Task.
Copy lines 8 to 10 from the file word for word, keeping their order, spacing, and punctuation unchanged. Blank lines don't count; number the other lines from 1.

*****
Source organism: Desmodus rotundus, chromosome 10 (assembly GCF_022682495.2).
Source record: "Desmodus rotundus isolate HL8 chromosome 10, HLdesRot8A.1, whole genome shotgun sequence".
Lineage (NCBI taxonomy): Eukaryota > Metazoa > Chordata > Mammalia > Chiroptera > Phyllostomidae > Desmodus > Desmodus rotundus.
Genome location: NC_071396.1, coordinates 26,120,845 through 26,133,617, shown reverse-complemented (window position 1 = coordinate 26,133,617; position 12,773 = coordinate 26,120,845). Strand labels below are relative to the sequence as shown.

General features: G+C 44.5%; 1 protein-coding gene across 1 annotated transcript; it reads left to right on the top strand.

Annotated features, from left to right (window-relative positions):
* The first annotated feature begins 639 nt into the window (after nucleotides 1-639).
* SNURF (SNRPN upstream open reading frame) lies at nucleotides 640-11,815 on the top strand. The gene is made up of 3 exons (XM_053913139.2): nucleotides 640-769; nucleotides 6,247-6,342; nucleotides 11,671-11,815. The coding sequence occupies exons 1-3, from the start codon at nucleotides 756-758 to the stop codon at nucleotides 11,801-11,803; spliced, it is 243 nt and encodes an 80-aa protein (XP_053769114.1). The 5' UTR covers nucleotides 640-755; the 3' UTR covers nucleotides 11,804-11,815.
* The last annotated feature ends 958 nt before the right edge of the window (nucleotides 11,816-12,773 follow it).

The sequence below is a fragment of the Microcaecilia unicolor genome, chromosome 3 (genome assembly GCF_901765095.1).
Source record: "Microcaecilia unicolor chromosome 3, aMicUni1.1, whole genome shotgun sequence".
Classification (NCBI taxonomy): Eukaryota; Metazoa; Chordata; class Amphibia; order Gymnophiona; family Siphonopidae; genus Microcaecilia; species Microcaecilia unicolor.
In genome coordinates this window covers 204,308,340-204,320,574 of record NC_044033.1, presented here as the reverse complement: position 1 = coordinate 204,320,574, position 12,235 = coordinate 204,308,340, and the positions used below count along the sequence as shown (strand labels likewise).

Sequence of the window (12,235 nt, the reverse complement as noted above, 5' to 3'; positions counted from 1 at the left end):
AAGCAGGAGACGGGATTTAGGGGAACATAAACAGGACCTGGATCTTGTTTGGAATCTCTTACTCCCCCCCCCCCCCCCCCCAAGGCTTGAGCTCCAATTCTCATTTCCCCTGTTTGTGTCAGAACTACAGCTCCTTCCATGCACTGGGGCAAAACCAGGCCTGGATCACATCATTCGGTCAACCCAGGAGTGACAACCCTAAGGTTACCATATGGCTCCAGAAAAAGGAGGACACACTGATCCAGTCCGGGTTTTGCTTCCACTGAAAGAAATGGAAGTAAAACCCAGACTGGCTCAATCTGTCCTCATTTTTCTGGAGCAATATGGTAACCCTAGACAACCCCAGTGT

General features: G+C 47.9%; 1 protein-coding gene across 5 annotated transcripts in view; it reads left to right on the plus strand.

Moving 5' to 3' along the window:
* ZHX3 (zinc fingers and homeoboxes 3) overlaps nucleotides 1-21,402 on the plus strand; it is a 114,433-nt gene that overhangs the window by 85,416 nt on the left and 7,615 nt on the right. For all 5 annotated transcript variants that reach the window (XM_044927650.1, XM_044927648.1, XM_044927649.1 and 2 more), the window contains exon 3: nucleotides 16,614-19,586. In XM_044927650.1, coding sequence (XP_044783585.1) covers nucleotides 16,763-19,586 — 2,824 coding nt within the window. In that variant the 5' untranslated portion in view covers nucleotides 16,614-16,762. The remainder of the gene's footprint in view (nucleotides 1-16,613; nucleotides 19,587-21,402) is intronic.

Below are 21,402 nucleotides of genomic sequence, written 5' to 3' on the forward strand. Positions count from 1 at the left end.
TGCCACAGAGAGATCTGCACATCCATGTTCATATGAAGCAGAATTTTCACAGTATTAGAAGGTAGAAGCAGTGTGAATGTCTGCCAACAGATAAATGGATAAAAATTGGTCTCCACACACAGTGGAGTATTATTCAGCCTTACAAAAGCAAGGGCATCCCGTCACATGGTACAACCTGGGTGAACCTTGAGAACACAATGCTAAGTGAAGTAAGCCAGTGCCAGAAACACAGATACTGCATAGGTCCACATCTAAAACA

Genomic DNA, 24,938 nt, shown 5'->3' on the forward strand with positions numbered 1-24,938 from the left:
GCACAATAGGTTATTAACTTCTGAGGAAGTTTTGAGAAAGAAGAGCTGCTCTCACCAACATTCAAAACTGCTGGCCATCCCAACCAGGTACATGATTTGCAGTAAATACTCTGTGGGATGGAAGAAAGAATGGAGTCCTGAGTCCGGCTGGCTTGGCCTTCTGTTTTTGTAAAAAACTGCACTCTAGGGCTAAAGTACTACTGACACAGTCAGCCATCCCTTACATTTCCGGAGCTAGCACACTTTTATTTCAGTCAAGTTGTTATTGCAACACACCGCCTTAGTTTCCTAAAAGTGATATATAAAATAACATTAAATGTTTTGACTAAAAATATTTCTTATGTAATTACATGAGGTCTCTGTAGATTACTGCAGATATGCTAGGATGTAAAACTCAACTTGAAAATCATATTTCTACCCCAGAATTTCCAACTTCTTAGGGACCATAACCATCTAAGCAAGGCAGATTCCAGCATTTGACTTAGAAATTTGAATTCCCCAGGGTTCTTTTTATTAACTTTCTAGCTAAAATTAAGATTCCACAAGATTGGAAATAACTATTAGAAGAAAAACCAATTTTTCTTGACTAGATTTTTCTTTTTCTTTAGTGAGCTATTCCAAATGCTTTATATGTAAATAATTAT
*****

* SNURF (SNRPN upstream open reading frame) lies at nucleotides 640-11,815 on the top strand. The gene is made up of 3 exons (XM_053913139.2): nucleotides 640-769; nucleotides 6,247-6,342; nucleotides 11,671-11,815. The coding sequence occupies exons 1-3, from the start codon at nucleotides 756-758 to the stop codon at nucleotides 11,801-11,803; spliced, it is 243 nt and encodes an 80-aa protein (XP_053769114.1). The 5' UTR covers nucleotides 640-755; the 3' UTR covers nucleotides 11,804-11,815.
* The last annotated feature ends 958 nt before the right edge of the window (nucleotides 11,816-12,773 follow it).

The sequence below is a fragment of the Microcaecilia unicolor genome, chromosome 3 (genome assembly GCF_901765095.1).